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i agree with the other gentleman who suggested that there are different options that gadhafi has. so this was a clever move in the eyes particularly in the eyes of the arab side. arab league supported the imposition of a no-fly zone. of course if he says i'm standing down on combat operations, it makes it harder for them to strike when he's really just buying time. >> steve, you met with libyan opposition leaders as we just said, you got back from doha. what are they asking for and who in the international community is best equipped to provide what they need? >> well, the opposition in libya, many of whom the chief opposition leaders are former gadhafi government officials. there's also a youth movement in different pieces and you hear different things from different people. but the libyan opposition council per se has a roster of asks. a number of those asks are, immediately begin jamming gadhafi's communication. help provide -- at least help facilitate the provision of arms and supplies to the opposition. they literally have been running out of ammo in some of these
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cities that were closer to tripoli. as they retreated back, it was a function that they weren't supplied and equipped. and even after the french recognition of libya, france and other nations that wanted to help were not providing them with supplies that were useful. they'd like to see their government recognized because that creates other sets of options for them. and the no-fly zone is increasingly part of the package, not because they want to see western fighters and whatnot coming in and doing the job they want, but because they felt that it would be impossible for them to get the intelligence, the targeting information, and the arms and supplies without it. and so the no-fly zone has become a moniker for holding a lot of things together but they really needed immediate support on arms and supplies. >> steve, talk about that. you've been very wary of western intervention in libya which would as you say rob protesters of their own narrative. you are also skeptical about the stampede to a no-fly zone.
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now that the u.n. has passed this resolution and we're on the verge of something bigger happening in libya, do you still have those reservations? >> yes, i do. i think it is very important to make sure that at every stage -- you just asked question of it is still unclear who's in charge. it is very important to have the arab league built in, arab forces, arab troops, arab fighter capacity if in fact we make these strikes and that's unclear whether that would happen and that's a key piece. i think we need to think in efficacious ways, what will really help the opposition succeed in ways that minimize the western foot print. we tend to be very blind here about the narrative that runs rampant among average arabs and muslims in these countries who, part of their daily life is to basically remember how their lives were made unfortunate at the hands of the colonial overlords they once had in the west. and i think that we need to be careful of imposing a very large footprint from there. and i also think, look what's happened in the cameras?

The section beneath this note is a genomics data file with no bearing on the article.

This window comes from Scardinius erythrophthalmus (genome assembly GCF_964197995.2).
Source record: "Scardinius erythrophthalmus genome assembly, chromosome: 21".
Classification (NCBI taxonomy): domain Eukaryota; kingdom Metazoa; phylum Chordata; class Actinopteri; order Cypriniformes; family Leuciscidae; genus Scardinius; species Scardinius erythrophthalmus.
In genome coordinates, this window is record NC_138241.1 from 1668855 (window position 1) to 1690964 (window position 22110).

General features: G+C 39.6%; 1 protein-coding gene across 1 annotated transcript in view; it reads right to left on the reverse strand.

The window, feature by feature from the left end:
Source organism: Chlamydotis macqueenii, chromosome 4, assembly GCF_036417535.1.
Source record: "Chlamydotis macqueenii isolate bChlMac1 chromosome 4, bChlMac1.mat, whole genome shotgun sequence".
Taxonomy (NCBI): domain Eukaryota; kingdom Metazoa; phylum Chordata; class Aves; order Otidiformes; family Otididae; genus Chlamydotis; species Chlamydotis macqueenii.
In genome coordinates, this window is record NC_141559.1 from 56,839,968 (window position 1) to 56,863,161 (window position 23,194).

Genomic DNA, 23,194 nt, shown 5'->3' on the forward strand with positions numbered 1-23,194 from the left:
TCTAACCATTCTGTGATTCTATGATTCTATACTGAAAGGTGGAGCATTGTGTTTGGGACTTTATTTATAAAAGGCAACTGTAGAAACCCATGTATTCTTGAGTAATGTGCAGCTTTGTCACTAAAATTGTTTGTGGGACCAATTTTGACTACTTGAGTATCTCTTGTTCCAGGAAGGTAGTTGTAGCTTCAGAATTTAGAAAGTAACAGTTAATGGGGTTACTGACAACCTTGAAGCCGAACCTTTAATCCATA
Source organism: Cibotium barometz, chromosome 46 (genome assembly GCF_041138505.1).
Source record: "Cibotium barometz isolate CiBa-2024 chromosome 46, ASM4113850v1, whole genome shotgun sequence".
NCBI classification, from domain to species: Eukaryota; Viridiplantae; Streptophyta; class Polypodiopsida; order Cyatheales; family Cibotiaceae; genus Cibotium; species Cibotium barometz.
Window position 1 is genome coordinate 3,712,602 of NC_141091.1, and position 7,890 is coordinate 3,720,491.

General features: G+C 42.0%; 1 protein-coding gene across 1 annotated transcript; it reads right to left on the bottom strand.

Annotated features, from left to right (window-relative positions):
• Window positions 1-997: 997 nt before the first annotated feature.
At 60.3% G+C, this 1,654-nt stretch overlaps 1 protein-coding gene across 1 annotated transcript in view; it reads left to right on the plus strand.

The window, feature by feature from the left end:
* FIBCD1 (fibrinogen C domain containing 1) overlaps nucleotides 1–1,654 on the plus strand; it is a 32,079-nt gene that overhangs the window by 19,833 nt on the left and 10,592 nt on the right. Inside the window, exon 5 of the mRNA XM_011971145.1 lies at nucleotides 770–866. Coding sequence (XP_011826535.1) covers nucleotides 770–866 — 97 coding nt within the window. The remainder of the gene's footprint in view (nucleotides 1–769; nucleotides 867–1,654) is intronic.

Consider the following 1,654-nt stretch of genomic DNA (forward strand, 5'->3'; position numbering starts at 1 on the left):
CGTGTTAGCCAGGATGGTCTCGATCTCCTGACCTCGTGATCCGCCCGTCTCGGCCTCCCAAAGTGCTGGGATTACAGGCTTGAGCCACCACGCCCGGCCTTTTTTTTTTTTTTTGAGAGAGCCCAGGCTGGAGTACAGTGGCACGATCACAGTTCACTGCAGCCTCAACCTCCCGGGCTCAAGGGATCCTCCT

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the cameras have immediately shifted away from protesters in the streets in all of these places to what will the west do, will we put boots on the ground, what will bombing look like, what kind of naval capacity will we wedge near libya. so the frame has changed from one that we saw in tunisia and egypt. maybe that was inevitable. but to some degree we have to remember that this is their war and we need to if we want to help, help them enable it, keep it their war and their revolution not to own their civil war which i think we're on the pathway to doing right now. that would be a real problem because we end up delegit mating the very people we want to help. we're keeping a close eye on developing situations in libya as well as japan today. many americans are now looking for ways to help those affected by the earthquake and tsunami in japan. one way that you can help is text red cross to 90999 to donate $10, or visit
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quick look at the markets before the opening bell. stocks were poised to rise friday after the world's seven largest industrialized companies backed a plan to bring the japanese yen down from historic highs. ahead of the opening bell the dow jones industrial average futures were um 78 points, that's .7% to 11,789. new concerns about the aging nuclear plants in this country. we'll tell you which plant has the highest risk of an earthquake causing catastrophic damage and what's being done to keep us safe here at home. but first, today's trivia question from the almanac of
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american politics -- the hal rogers parkway located in southeastern kentucky and named after the republican congressman was formerly named after which famous american? think about this. the answer and much more coming up right here on "the daily rundown." people have all kinds of retirement questions. no problem. td ameritrade has all kinds of answers. call us. for quick help opening your new ira. or an in-depth talk with a retirement expert. like me. stop by my branch for a free retirement check-up. retirement hows and how-muches? whens... and what-ifs? bring 'em on. it's free. you're gonna retire. and we're gonna help. retirement answers at td ameritrade. where millions of people trust their retirement investments. her morning begins with arthritis pain. that's a coffee and two pills. the afternoon tour begins with more pain and more pills. the evening guests arrive. back to sore knees. back to more pills. the day is done but hang on... her doctor recommended aleve.